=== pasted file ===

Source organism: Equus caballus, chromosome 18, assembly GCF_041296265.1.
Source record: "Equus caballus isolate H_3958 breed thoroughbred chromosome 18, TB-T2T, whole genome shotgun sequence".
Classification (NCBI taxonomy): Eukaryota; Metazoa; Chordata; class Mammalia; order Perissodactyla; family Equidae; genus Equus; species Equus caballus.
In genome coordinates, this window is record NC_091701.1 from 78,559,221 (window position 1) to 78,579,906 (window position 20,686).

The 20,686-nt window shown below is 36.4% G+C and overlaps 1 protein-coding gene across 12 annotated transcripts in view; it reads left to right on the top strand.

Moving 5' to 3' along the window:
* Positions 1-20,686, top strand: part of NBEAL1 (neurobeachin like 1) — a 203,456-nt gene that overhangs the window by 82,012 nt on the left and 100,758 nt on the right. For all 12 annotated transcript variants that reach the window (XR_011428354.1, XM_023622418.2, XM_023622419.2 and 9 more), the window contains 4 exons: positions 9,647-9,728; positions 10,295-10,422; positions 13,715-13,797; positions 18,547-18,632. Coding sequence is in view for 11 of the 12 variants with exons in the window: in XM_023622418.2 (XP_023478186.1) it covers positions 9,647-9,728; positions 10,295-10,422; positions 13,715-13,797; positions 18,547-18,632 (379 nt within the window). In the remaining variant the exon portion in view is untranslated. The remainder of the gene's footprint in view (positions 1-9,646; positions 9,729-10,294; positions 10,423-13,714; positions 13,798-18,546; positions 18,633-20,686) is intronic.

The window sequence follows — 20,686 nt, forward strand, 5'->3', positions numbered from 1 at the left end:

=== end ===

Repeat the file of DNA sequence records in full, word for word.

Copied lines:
Source organism: Equus caballus, chromosome 18, assembly GCF_041296265.1.
Source record: "Equus caballus isolate H_3958 breed thoroughbred chromosome 18, TB-T2T, whole genome shotgun sequence".
Classification (NCBI taxonomy): Eukaryota; Metazoa; Chordata; class Mammalia; order Perissodactyla; family Equidae; genus Equus; species Equus caballus.
In genome coordinates, this window is record NC_091701.1 from 78,559,221 (window position 1) to 78,579,906 (window position 20,686).

The 20,686-nt window shown below is 36.4% G+C and overlaps 1 protein-coding gene across 12 annotated transcripts in view; it reads left to right on the top strand.

Moving 5' to 3' along the window:
* Positions 1-20,686, top strand: part of NBEAL1 (neurobeachin like 1) — a 203,456-nt gene that overhangs the window by 82,012 nt on the left and 100,758 nt on the right. For all 12 annotated transcript variants that reach the window (XR_011428354.1, XM_023622418.2, XM_023622419.2 and 9 more), the window contains 4 exons: positions 9,647-9,728; positions 10,295-10,422; positions 13,715-13,797; positions 18,547-18,632. Coding sequence is in view for 11 of the 12 variants with exons in the window: in XM_023622418.2 (XP_023478186.1) it covers positions 9,647-9,728; positions 10,295-10,422; positions 13,715-13,797; positions 18,547-18,632 (379 nt within the window). In the remaining variant the exon portion in view is untranslated. The remainder of the gene's footprint in view (positions 1-9,646; positions 9,729-10,294; positions 10,423-13,714; positions 13,798-18,546; positions 18,633-20,686) is intronic.

The window sequence follows — 20,686 nt, forward strand, 5'->3', positions numbered from 1 at the left end: